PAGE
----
It felt a little ironic walking into what was once a chapel to the rousing mix of Israeli and Arabic music, but perhaps it’s a credit to our society. After all, Jeremie Bracka, human rights lawyer and comedian extraordinaire, believes Israel and Palestine are really like Siamese twins and the heartbeat of the music resonates the same in either culture.
To be considered Jewish, you must have a Jewish mother. Bracka has a Jewish mother from Poland and a French Jewish father brought up in Egypt. Being a ‘nice Jewish boy’ from Caulfield, who thought Doncaster residents were settlers and had no knowledge of the West Bank or Gaza Strip, brought mixed blessings as well as expectations. Learning Hebrew was obligatory, as was the accepted premise that it was better to be clever than right and, if you can’t be a doctor, a lawyer will have to do.
Bracka’s mother was so definite about a lawyer being a last resort for him that she “had him enrolled straight after circumcision”. Bracka, who now lives in Israel, developed a passion for the work he carried out as a lawyer for the peace process in the Middle East and with the United Nations, has devised the best way to get the message across with yet another language, Yiddish.
Originally an eastern European vernacular. Yiddish is, without question, the best language to express Jewish humour, and to which so many American comedians would testify. Bracka’s pronunciation of Hanukkah and Pesach had the audience convulsed with laughter before he actually hit the psychiatrist’s couch to relay the eccentricities of his family or the agonies of Middle Eastern leaders in the guidance of their countries.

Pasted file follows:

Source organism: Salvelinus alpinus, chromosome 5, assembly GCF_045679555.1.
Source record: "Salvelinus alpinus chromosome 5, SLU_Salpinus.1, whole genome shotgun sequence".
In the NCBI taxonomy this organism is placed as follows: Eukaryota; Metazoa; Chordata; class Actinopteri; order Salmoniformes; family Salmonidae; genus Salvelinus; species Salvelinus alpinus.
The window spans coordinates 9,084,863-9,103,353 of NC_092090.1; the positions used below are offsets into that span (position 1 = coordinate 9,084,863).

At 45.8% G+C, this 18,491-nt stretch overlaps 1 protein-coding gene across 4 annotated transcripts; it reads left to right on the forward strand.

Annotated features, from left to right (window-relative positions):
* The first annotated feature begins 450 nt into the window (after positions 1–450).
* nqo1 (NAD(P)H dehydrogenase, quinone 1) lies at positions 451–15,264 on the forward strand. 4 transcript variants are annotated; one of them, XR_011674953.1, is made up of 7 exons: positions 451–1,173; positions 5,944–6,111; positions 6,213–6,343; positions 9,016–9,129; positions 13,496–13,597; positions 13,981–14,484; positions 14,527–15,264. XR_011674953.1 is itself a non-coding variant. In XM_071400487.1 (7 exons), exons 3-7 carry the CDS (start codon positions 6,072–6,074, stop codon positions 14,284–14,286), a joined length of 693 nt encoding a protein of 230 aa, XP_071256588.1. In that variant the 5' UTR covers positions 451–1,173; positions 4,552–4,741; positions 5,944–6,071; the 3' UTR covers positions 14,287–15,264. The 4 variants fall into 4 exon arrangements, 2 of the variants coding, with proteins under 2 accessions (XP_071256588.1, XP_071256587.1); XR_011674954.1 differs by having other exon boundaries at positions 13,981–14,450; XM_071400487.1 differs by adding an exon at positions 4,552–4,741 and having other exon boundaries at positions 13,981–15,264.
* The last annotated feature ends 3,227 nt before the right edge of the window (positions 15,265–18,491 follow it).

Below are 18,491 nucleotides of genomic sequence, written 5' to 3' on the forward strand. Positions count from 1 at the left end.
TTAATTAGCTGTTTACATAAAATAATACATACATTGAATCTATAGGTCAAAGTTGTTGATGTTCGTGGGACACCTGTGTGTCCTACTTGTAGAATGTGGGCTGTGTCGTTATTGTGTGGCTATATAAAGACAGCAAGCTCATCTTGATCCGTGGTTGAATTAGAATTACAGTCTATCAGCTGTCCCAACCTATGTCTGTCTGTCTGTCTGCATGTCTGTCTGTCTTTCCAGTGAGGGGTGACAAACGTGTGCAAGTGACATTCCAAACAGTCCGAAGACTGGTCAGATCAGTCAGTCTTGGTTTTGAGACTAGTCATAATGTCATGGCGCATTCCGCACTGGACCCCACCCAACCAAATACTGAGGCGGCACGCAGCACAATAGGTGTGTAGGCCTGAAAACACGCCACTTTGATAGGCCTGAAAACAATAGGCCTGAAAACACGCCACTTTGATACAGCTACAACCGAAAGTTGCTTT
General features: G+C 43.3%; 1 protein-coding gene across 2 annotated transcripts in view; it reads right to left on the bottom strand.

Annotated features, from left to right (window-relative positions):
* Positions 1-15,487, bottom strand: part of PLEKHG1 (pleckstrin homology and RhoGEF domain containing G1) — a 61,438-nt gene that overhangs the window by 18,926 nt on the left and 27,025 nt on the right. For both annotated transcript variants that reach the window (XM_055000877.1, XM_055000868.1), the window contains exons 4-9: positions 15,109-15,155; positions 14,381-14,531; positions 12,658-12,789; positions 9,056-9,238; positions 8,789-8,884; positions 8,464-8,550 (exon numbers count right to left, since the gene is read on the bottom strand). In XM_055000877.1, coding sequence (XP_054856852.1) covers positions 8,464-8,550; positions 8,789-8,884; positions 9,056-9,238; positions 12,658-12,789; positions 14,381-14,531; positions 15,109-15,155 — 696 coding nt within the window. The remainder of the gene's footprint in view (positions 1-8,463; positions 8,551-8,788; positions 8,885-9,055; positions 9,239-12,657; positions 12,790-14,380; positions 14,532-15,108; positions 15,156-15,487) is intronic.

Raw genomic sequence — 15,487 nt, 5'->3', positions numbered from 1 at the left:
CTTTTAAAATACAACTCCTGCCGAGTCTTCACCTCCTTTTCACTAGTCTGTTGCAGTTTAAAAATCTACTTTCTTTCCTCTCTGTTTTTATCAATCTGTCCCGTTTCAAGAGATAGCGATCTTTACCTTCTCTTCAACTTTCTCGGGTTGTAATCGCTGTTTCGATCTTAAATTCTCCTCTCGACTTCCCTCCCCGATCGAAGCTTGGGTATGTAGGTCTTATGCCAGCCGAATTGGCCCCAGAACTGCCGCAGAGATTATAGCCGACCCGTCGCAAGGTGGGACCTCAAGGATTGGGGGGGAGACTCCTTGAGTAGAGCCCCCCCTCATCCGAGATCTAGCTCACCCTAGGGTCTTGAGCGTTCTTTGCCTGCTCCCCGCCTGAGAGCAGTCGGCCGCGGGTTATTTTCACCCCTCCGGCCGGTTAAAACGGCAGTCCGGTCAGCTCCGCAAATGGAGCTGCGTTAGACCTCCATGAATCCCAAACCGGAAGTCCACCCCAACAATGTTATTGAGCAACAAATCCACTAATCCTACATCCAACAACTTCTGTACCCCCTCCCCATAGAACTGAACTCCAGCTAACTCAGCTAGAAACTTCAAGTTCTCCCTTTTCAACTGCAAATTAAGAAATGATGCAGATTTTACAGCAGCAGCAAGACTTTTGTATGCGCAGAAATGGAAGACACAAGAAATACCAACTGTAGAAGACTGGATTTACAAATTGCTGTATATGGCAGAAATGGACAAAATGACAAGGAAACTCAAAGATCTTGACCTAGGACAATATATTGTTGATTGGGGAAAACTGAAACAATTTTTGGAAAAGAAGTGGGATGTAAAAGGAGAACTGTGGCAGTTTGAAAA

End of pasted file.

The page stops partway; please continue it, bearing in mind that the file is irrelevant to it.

As a female CNN TV interviewing Shimon Peres and Yasser Arafat, he cleverly revealed their ineptitude in relation to everyday life before he whirled back on stage as one of 20 other characters.
It would be a mistake to give this wonderfully clever show a miss because you don’t understand Yiddish. There are only a handful of throwaway lines their expressive delivery will have you convulsed with laughter.
The lines are a little bit blue, sometimes black and occasionally naughty, but what a fabulous performance from a very talented, intelligent and extremely humorous comedian. And he’s accompanied by the music of Tomi Kalinski, previous music director for Barry Humphries.
Bracka hopes to take the show to New York, where he feels it will be a revelation to see an Australian delivering Jewish humour about such a controversial subject. He certainly has enough chutzpah to carry it off.